The ceRNA regulatory network is a major mechanism addressed by circRNA via competing with miRNA in NSCLC.24 Hence, our study analyzed and explored the targeted miRNA of circZNF609. The increasing reports have validated that miR-138-5p, miR-145-5p and miR-150-5p could function as the crosstalk of circZNF609 and the targeted genes.6–8 In this research, we identified an additional target miR-623. Previous study disclosed that miR-623 could suppress cell proliferation via targeting cyclin D1 in gastric cancer.11 Moreover, miR-623 could inhibit cell migration and invasion via targeting MMP1 in pancreatic cancer.12 In addition, miR-623 could repress cell proliferation and invasion via decreasing X-ray repair cross complementing 5 (XRCC5) in hepatocellular carcinoma.13 These reports all indicated the anti-tumor role of miR-623 in many cancers. Importantly, Wei et al reported that miR-623 could reduce cell proliferation and metastasis via decreasing Ku80 in lung adenocarcinoma, a major type of NSCLC.14 Similarly, we identified the role of miR-623 in NSCLC via reversing the role of circZNF609, which also indicated that miR-623 was responsible for the regulatory effect of circZNF609 on NSCLC development.
Next, we further explored the potential circRNA/miRNA/mRNA axis in this study and validated that FOXM1 was targeted via miR-623. Besides, we found that FOXM1 abundance was regulated via circZNF609 and reversed via miR-623, indicating that circZNF609 could target FOXM1 via competitively binding with miR-623 in NSCLC cells. Previous studies reported that FOXM1 was highly expressed in NSCLC and associated with the poor survival.18,25,26 A former report using integrated network analysis proposed FOXM1 contributed to NSCLC cell proliferation.27 Zhao et al suggested that FOXM1 could promote NSCLC cell growth and metastasis via regulating its downstream cyclin D1 and MMP2.28 Yuan et al showed that FOXM1 regulated NSCLC cell proliferation and metastasis via target of LINC00339/miR-145 axis.29 Moreover, Wang et al showed that FOXM1 targeted via miR-216b was participated in the proliferation, migration and invasion of NSCLC.19 These reports all suggested the oncogenic role of FOXM1 in NSCLC. Similarly, we also found this function, revealed via abolishing the suppressive effect of circZNF609 knockdown on NSCLC development. Thus, we concluded the importance of circZNF609/miR-623/FOXM1 network in NSCLC development. The animal model is significant to mimic the complexity of microenvironment in human cancers, including NSCLC.30,31 To explore the potential function of circZNF609 in NSCLC development in vivo, H1299 cells with relative highest expression of circZNF609 were used to establish the xenograft model. By establishing this model, we found that circZNF609 knockdown could attenuate NSCLC cell growth in vivo. This further unraveled the anti-cancer function of circZNF609 silence in NSCLC.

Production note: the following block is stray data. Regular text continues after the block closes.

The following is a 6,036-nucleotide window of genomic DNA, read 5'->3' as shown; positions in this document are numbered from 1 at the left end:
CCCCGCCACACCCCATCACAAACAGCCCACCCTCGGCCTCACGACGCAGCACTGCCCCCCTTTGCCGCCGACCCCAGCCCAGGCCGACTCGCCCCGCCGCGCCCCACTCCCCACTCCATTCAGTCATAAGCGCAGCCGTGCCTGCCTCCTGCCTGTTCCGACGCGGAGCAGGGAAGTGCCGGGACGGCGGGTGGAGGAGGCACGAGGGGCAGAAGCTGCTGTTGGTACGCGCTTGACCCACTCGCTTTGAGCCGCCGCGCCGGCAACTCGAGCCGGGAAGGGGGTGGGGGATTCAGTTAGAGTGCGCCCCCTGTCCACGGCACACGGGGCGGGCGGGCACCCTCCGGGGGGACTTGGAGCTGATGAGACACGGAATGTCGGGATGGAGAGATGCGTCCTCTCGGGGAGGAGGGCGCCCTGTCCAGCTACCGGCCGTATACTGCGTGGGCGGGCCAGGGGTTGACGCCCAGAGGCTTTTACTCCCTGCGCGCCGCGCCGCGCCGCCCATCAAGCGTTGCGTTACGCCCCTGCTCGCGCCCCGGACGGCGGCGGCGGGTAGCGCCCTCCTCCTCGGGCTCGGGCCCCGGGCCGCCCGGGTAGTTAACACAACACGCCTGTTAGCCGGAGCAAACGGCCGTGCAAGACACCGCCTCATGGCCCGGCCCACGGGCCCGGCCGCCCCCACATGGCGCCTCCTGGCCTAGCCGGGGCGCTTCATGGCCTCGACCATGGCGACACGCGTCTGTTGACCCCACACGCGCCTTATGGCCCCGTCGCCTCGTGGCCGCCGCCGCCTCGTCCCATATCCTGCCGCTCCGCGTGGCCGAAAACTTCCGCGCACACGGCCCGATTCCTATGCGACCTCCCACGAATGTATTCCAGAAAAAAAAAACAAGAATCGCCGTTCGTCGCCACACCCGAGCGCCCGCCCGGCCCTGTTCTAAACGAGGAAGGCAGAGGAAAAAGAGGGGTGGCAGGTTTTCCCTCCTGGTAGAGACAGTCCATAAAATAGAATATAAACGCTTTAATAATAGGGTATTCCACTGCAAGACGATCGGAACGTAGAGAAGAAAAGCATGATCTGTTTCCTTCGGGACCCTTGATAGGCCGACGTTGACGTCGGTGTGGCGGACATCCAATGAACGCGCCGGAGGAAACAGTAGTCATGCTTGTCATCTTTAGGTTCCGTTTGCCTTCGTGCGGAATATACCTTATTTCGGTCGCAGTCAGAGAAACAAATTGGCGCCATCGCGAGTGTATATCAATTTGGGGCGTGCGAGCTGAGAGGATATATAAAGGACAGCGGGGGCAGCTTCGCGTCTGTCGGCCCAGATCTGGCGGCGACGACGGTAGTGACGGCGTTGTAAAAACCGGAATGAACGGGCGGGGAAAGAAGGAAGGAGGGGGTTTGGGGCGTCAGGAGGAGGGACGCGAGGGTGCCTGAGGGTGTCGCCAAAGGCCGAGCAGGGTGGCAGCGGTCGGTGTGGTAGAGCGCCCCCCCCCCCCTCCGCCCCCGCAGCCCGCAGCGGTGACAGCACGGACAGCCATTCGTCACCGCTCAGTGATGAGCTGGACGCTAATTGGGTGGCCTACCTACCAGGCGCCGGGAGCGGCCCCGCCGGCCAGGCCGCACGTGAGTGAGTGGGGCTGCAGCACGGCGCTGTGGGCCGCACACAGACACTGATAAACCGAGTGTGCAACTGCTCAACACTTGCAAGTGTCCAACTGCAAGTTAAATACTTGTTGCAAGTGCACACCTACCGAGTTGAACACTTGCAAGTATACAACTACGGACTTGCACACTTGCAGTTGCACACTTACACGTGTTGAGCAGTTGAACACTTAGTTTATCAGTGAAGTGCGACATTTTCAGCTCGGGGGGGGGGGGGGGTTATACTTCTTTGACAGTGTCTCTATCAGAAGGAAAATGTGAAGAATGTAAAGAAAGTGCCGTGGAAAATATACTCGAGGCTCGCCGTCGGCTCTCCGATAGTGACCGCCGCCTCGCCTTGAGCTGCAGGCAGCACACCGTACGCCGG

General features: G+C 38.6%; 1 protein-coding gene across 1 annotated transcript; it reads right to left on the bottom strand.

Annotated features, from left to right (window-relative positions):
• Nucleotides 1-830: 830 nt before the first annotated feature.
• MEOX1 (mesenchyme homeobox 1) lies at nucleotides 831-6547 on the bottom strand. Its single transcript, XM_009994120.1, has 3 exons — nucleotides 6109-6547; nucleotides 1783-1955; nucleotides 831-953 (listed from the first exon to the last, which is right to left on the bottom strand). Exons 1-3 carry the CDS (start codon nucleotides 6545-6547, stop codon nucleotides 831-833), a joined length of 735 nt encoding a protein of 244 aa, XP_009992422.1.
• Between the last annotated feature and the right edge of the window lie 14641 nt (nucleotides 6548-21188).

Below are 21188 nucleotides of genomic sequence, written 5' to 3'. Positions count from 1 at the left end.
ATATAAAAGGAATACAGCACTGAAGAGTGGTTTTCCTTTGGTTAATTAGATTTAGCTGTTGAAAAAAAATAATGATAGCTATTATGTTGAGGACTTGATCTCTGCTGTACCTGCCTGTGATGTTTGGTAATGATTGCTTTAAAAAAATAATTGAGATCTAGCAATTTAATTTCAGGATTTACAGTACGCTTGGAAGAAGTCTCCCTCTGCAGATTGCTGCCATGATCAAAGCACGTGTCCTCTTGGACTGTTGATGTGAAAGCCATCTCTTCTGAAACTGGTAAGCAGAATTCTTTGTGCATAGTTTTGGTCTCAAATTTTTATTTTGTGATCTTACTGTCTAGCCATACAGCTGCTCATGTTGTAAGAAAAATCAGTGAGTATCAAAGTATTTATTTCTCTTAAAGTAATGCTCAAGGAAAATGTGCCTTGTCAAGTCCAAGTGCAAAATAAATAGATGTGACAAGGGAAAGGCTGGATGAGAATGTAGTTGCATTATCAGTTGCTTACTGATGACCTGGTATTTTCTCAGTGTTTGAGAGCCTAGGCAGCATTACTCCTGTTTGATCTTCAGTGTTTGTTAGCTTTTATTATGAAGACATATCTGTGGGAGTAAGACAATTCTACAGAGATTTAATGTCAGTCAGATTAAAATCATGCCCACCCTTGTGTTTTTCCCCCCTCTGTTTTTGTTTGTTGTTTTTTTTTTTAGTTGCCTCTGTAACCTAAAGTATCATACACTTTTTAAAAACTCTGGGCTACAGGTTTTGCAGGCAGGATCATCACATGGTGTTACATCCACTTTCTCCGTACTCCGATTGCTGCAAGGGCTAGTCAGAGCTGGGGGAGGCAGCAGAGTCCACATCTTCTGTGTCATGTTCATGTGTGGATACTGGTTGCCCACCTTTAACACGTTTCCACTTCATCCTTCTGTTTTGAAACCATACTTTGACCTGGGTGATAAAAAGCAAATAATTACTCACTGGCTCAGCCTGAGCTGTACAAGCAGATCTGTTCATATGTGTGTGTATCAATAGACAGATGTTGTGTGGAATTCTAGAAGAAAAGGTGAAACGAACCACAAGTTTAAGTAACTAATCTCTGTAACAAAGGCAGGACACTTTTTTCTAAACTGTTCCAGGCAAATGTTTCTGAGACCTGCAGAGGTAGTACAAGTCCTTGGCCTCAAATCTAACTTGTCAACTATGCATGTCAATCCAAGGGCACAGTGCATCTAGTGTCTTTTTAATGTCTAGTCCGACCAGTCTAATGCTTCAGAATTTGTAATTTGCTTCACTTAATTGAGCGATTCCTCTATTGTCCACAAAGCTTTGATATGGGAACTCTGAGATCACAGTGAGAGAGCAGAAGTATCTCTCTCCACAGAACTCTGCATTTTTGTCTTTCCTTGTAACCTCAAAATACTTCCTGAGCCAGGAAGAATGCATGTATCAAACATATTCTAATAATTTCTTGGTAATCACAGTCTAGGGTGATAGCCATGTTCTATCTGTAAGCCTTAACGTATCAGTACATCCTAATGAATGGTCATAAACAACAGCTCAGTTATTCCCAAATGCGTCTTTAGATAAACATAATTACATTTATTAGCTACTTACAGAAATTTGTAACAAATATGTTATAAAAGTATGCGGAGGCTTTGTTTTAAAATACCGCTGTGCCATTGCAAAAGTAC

Overall, circZNF609 interference restrained NSCLC development, possibly via regulating miR-623 and FOXM1 in a ceRNA crosstalk. This study indicates a new target for treatment of NSCLC.
There is no funding to report.
The authors declare that they have no financial or non-financial conflicts of interest for this work.